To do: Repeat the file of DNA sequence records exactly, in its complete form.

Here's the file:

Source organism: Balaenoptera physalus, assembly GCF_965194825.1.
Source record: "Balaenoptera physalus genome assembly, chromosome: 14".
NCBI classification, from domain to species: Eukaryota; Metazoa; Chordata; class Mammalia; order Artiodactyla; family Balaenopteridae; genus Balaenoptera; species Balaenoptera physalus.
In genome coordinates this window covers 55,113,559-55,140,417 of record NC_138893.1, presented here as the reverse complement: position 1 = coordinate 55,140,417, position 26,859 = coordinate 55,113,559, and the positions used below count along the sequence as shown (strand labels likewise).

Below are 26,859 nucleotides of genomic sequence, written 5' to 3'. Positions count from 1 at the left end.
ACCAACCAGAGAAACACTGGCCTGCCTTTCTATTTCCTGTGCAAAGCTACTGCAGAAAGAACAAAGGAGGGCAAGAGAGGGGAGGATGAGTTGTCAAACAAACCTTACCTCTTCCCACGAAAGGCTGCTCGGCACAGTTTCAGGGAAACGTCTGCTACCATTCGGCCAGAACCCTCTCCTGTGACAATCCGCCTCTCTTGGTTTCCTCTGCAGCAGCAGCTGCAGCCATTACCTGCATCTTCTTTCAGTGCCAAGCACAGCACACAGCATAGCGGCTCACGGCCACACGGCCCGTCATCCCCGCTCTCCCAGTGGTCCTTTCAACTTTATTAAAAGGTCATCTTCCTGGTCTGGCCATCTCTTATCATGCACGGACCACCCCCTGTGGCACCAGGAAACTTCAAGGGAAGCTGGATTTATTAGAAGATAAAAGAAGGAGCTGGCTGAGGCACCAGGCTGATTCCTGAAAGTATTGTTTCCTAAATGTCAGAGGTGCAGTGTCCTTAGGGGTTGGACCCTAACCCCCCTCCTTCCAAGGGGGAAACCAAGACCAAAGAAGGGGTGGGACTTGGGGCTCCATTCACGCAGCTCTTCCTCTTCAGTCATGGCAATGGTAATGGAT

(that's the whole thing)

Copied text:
Source organism: Balaenoptera physalus, assembly GCF_965194825.1.
Source record: "Balaenoptera physalus genome assembly, chromosome: 14".
NCBI classification, from domain to species: Eukaryota; Metazoa; Chordata; class Mammalia; order Artiodactyla; family Balaenopteridae; genus Balaenoptera; species Balaenoptera physalus.
In genome coordinates this window covers 55,113,559-55,140,417 of record NC_138893.1, presented here as the reverse complement: position 1 = coordinate 55,140,417, position 26,859 = coordinate 55,113,559, and the positions used below count along the sequence as shown (strand labels likewise).

Below are 26,859 nucleotides of genomic sequence, written 5' to 3'. Positions count from 1 at the left end.
ACCAACCAGAGAAACACTGGCCTGCCTTTCTATTTCCTGTGCAAAGCTACTGCAGAAAGAACAAAGGAGGGCAAGAGAGGGGAGGATGAGTTGTCAAACAAACCTTACCTCTTCCCACGAAAGGCTGCTCGGCACAGTTTCAGGGAAACGTCTGCTACCATTCGGCCAGAACCCTCTCCTGTGACAATCCGCCTCTCTTGGTTTCCTCTGCAGCAGCAGCTGCAGCCATTACCTGCATCTTCTTTCAGTGCCAAGCACAGCACACAGCATAGCGGCTCACGGCCACACGGCCCGTCATCCCCGCTCTCCCAGTGGTCCTTTCAACTTTATTAAAAGGTCATCTTCCTGGTCTGGCCATCTCTTATCATGCACGGACCACCCCCTGTGGCACCAGGAAACTTCAAGGGAAGCTGGATTTATTAGAAGATAAAAGAAGGAGCTGGCTGAGGCACCAGGCTGATTCCTGAAAGTATTGTTTCCTAAATGTCAGAGGTGCAGTGTCCTTAGGGGTTGGACCCTAACCCCCCTCCTTCCAAGGGGGAAACCAAGACCAAAGAAGGGGTGGGACTTGGGGCTCCATTCACGCAGCTCTTCCTCTTCAGTCATGGCAATGGTAATGGAT